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  • Getting It Wrong in “The Lady of Shalott”
  • Erik Gray (bio)

Medea in Ovid’s Metamorphoses famously declares, “Video meliora proboque, / deteriora sequor”—I see what is better, and I approve of it; I pursue what is worse.1 The passage is justly celebrated, because it transforms what could be a simple commonplace—people do wrong, even when they know better—into something far more paradoxical. Medea’s three staccato transitive verbs emphasize the deliberateness of her declaration. She is not succumbing to a sudden temptation, or even to any temptation at all. The way the lines are phrased does not imply a choice of something sinful but desirable over an abstract but unappealing “good.” Medea not only recognizes what is better, she relishes it; yet she actively pursues what is detrimental. The sense of deliberateness is reinforced by Ovid’s use of first-person, present-tense discourse in this passage: at the very moment that she is getting it wrong, Medea is fully aware of what she is doing. Yet self-consciousness benefits her not at all. Without explanation—there is no conjunction between her preferring the better and pursuing the worse, only a dramatic line-break—Medea relinquishes her self-determination and her self-interest at once.

Ovid’s Medea finds a parallel in Tennyson’s Lady of Shalott. Most fairytale curses are not brought on consciously or deliberately. Sleeping Beauty, for instance (the subject of a poem in Tennyson’s 1830 volume that was then expanded into an entire sequence, “The Day-Dream,” in 1842), falls under her spell when she pricks her finger—a mere accidental slip of the pin. The Lady of Shalott, by contrast, is aware of the curse that hangs over her, and she brings it upon herself with a series of decisive actions.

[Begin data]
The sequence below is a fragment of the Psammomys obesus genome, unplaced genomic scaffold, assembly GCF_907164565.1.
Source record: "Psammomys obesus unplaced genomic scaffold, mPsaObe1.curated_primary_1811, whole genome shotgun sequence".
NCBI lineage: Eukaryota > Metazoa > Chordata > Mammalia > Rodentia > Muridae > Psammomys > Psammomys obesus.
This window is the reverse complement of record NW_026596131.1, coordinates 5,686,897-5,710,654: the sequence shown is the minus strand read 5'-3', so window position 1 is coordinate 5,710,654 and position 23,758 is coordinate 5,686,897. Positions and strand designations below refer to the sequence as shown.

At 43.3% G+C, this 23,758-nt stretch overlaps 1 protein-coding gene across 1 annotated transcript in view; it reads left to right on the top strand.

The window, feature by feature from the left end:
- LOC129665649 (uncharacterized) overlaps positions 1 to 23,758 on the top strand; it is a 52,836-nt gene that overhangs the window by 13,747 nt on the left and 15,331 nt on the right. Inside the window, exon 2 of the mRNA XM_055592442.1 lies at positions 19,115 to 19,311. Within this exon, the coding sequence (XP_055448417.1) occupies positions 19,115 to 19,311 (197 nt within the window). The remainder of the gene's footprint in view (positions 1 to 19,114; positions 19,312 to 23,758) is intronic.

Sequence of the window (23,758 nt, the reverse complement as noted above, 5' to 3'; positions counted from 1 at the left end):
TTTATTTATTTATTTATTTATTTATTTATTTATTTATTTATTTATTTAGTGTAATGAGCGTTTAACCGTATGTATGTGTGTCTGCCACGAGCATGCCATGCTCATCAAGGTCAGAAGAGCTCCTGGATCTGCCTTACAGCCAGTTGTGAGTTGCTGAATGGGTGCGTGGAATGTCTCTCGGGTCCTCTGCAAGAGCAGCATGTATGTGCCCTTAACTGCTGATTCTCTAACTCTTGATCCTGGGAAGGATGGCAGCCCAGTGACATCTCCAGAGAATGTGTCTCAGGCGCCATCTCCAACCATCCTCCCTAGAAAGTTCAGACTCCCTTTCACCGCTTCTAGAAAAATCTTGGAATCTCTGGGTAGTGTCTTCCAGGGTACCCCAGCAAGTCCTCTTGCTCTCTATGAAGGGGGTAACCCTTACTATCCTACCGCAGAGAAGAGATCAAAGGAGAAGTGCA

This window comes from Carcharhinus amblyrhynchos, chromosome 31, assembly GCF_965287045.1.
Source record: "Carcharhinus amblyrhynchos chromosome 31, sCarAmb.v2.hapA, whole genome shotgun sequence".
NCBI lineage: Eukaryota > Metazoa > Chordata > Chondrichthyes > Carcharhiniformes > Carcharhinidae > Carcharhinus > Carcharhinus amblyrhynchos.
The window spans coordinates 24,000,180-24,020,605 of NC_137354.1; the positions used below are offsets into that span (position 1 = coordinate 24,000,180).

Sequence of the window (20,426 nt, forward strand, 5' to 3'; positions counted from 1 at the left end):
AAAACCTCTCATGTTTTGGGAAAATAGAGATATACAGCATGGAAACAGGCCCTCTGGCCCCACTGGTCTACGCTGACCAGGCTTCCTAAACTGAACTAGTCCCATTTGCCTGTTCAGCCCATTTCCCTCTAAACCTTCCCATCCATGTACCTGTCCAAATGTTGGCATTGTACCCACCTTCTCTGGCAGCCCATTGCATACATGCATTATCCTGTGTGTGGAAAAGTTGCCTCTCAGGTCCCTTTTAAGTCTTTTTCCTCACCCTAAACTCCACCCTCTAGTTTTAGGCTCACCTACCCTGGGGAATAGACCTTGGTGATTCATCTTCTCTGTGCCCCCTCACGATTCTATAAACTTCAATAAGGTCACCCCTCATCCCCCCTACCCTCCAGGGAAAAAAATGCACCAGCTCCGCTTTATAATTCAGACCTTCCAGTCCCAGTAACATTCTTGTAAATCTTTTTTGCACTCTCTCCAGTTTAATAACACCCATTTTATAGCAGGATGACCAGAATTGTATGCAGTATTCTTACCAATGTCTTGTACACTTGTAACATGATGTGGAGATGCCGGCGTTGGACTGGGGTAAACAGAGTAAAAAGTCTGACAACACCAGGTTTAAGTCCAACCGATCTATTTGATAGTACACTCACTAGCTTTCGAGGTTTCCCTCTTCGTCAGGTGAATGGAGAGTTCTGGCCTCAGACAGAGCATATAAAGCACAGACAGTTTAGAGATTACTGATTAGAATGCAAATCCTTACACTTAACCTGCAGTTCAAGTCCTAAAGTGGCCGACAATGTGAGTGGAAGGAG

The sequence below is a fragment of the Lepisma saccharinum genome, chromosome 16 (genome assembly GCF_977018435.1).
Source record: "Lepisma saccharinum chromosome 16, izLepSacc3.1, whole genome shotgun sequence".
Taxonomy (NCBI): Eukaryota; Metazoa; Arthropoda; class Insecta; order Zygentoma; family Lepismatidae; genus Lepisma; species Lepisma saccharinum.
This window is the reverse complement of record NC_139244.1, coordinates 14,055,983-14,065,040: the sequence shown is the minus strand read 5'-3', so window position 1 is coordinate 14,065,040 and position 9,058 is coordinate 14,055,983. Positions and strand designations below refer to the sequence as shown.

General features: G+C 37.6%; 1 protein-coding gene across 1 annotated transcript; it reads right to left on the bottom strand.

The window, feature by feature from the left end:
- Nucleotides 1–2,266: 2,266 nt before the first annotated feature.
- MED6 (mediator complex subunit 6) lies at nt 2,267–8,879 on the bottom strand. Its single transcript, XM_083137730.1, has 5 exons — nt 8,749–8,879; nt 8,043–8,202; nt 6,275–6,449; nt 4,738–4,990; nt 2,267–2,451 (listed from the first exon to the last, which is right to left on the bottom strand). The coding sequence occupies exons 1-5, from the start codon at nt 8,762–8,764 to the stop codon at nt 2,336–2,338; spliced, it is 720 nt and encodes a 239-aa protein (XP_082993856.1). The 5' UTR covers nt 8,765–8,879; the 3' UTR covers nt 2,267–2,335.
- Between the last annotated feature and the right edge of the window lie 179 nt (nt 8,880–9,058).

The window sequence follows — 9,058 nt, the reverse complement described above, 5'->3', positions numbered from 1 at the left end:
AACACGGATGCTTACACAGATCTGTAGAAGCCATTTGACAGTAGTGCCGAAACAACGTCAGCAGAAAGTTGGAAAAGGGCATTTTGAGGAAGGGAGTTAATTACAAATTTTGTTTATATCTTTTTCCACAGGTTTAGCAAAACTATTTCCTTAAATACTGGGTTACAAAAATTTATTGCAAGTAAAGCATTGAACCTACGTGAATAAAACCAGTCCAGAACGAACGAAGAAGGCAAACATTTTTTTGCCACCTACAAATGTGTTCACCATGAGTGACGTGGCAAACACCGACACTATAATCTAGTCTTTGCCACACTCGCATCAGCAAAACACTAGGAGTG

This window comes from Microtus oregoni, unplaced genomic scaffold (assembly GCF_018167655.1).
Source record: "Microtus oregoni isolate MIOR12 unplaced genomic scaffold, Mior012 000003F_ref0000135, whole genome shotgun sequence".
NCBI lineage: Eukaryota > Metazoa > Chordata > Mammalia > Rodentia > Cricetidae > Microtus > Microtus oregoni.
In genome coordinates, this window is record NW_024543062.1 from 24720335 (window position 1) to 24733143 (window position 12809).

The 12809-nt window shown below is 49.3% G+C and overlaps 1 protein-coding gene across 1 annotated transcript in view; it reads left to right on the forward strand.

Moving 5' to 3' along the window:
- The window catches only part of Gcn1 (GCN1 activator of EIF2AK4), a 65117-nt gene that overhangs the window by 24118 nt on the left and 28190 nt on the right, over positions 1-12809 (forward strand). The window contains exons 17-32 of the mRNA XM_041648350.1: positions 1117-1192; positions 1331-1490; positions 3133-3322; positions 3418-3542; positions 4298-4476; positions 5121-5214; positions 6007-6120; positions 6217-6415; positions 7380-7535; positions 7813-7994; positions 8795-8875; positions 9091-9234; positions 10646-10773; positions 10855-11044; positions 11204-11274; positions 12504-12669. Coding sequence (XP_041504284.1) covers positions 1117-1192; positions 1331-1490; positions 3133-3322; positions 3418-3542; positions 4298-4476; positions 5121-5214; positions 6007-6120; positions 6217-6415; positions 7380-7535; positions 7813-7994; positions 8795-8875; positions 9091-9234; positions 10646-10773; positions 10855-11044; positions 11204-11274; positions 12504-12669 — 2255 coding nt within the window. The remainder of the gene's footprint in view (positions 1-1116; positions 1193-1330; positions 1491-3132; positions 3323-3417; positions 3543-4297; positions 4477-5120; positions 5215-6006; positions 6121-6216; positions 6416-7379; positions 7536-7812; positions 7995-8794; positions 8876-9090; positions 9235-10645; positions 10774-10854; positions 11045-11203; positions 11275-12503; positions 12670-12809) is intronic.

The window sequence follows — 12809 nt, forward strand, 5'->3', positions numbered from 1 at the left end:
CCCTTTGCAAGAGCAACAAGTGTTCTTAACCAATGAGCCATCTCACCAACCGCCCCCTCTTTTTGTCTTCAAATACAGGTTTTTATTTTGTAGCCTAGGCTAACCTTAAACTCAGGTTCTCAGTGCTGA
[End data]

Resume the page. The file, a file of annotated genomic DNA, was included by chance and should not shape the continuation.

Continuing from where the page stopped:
She left the web, she left the loom, She made three paces through the room, She saw the water-lily bloom, She saw the helmet and the plume,    She looked down to Camelot.2

The syntax, anaphoric and asyndetic, is even more deliberate than Ovid’s. “After over a hundred lines of mainly intransitive description,” as Herbert Tucker writes, we are suddenly given an “electric series of transitives in [these] lines (not ‘walked,’ even, but with prosodic reinforcement, ‘made three [End Page 45] paces’).”3 Yet even as she performs these actions, the Lady remains conscious of their fateful consequences: “‘The curse is come upon me,’ cried / The Lady of Shalott” (ll. 116–117). The very moment when the Lady at last acts with whole-hearted determination is also the moment when she knowingly gives herself up to an outside force.

The powerful fascination of this scene, I propose, derives from its archetypal familiarity. To put oneself under a curse—to know that one is getting things wrong, and yet to pursue—is essential to the experience of creating art. It has long been a critical commonplace that “The Lady of Shalott,” like many of Tennyson’s early poems, is concerned with the role of the artist. Likewise, critics have often noted how frequently Tennyson’s poetry of this period explores the paradox of deliberately willing away one’s will, actively renouncing agency, as exemplified most explicitly in “The Lotos-Eaters.”4 These two topics are of course closely connected: to become an artist has traditionally been seen as a surrendering of oneself to a higher power, to a Muse or other source of inspiration. But Tennyson’s distinction lies in his equation of artistic creation with a compulsion to pursue what is worse, a consciousness of getting things wrong. This is an experience with which every artist—even the greatest—must be familiar: to know what is better; to know what one approves and admires; and yet with every word, every brushstroke, every stitch, to watch oneself do worse. If artists were unwilling to put themselves under this necessity, there would scarcely be any art.

Although this condition may apply to all art, the paradox is more poignant in the case of the verbal arts, because there is no physical medium intervening between the perception of what is better and its pursuit; criticism and literature both take place...


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pp. 45-59
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